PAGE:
Mabel the Whale by Patricia King is another book I remember quite well from my childhood. The soft illustrations and coloring--a pale foamy green--are light-hearted and compelling. In the story, Mabel, a whale living in the Pacific Ocean has a very happy life. The water is clean and blue and her days are spent frolicking about with her cousins. One day, men on a boat catch Mabel and take her to an aquarium called Marineland. At first she's miserable at the aquarium where the water isn't blue and she's placed in a small tank. She even becomes sick because she's unable to shield all of her from the sun. Finally, a doctor tends to her needs and they find her a new, much deeper, tank. Soon Mabel's happy again, as are the visitors who come to see her.

Though I was thrilled to recognize another book I remembered fondly, my reaction to this book now is one of puzzlement. This whale is taken away from her family and home to be put on display for others to gawk at. Just because her sunburn is treated and she's put in larger tank, everything's supposedly hunky dory. What about the fact that the water still isn't blue? What about missing her cousins and people to play with? Though the final scene shows a bunch of happy kids smiling at a spouting and smiling Mabel, these children can't play with Mabel like her fellow whales could. There is no reason for her to be so happy other than that her situation is better than it was when she first arrived at the aquarium. It's possible that the moral of this story is to make the best of things, which is a good message for children who are naturally resilient. (It certainly isn't evil aquarium as the staff is portrayed as quite caring.).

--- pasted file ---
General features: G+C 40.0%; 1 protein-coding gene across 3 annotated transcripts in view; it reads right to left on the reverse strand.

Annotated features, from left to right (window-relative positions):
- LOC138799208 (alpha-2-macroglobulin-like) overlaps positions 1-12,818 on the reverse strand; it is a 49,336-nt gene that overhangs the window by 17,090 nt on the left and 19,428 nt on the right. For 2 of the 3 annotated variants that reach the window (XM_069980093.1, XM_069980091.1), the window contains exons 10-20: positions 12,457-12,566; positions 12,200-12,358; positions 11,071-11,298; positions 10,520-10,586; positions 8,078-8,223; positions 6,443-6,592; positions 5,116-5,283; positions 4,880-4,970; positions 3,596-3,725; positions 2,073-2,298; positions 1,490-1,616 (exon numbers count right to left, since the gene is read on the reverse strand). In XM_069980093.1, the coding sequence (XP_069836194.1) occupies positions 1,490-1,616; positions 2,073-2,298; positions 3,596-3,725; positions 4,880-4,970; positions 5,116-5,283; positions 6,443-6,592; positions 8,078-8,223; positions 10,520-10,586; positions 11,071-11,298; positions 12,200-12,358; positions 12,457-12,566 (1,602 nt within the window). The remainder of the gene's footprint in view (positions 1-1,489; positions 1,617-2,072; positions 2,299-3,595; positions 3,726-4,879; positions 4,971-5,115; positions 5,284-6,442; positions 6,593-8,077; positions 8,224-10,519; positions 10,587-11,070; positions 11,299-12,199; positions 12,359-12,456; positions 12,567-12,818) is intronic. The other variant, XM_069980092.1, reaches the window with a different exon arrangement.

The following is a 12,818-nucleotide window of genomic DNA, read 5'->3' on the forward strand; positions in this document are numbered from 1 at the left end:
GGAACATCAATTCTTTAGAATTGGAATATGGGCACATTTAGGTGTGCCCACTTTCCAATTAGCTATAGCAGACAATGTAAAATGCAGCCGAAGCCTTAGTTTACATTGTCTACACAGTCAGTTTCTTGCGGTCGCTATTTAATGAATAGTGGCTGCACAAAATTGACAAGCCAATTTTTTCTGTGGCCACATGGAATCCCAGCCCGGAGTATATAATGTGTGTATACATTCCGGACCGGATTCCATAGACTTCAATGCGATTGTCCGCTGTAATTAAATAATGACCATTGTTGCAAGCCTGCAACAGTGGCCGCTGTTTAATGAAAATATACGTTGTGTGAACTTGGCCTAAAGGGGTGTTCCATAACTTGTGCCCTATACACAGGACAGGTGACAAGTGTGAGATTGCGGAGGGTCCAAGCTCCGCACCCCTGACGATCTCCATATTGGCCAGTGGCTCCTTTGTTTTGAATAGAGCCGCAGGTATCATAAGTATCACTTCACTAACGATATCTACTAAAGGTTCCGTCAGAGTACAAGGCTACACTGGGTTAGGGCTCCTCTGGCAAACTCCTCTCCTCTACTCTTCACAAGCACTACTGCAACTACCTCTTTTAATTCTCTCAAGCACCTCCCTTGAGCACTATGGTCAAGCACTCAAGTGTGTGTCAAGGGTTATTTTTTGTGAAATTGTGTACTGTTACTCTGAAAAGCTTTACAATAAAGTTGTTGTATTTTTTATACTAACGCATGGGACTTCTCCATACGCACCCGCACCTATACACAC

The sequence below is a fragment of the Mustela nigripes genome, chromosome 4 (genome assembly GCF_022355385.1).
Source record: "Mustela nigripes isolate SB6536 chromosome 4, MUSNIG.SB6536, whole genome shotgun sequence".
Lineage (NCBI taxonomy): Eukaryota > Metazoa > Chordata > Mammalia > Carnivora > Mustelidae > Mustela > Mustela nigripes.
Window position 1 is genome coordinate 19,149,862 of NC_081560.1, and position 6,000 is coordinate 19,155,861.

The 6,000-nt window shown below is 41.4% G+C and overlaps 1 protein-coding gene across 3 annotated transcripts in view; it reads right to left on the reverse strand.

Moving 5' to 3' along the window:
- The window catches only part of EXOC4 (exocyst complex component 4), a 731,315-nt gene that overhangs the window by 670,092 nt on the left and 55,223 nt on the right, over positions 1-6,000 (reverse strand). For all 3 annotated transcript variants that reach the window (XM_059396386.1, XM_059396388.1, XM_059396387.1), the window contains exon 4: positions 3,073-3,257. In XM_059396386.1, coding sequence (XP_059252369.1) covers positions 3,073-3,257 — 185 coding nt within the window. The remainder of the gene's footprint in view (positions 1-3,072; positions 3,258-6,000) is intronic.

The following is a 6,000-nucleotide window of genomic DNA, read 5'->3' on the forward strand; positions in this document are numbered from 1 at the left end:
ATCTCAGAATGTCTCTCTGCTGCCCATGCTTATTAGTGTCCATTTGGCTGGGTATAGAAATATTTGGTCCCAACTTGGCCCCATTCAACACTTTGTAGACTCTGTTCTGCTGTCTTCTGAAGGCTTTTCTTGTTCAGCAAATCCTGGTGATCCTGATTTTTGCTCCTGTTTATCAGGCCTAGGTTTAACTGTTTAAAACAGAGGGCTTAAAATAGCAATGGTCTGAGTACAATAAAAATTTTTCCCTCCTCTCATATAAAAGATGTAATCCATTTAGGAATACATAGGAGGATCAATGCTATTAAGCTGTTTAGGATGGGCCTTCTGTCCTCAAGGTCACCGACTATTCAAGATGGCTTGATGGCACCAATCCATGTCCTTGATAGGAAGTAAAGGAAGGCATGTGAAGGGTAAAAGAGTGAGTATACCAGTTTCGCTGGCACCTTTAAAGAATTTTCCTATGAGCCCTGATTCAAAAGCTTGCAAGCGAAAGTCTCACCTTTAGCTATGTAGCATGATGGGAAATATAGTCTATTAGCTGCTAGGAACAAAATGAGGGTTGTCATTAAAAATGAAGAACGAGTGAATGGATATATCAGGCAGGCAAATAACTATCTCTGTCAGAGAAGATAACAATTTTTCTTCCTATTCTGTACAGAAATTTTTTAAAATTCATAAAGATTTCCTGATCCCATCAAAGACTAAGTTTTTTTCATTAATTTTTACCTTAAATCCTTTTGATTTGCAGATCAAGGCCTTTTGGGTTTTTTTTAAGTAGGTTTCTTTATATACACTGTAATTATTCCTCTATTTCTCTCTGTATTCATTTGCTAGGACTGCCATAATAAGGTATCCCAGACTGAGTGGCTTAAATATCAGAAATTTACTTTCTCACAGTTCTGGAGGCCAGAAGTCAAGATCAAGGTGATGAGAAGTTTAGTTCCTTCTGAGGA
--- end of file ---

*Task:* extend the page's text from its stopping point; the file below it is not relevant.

This book is a good early reader, I'd say for grades 1-2. As a read aloud, it's a bit long for a younger child, but as I noted the pictures are interesting and even funny--such as when they pad the forklift-type contraption with a mattress. Recommended.

Source: Library Book

Saturday, May 12, 2012

29 Weeks!

Sorry for the silence these past couple weeks. Life got busy. I have a couple more book reviews to write up and post, but that will probably wait till another day. For now, here's a few shots at 29 weeks. I guess there's no doubt now ;)




Thursday, May 3, 2012

My First Book of Nursery Tales: Five Favorite Stories

My First Book of Nursery Tales: Five Favorite Stories is a book of classic fairy tales retold by Marianna Mayer and illustrated by William Joyce. I don't recall whether I had this book as a child or not, but published in 1983 (about the time when I was still being read nursery rhymes and fairy tales) these are the versions of the stories I remember. In this book are: The Three Little Pigs, The Three Billy Goats Gruff, The Little Red Hen, Gingerbread Man, and Goldilocks and the Three Bears. While you would think my favorite would be Goldiloks, I think the Little Red Hen was the most well done. It not only contains a clear lesson--don't be lazy and expect to be handed something, but it also features everyday ordinary characters and memorable lines. Deceptively plain on the outside, this book has some quite nice illustrations in warm, muted colors. Ranging in length from 6-11 pages, I can see it being easy to roll through this book in a single evening or two with your little one. I read it over 3 evenings. Highly recommended!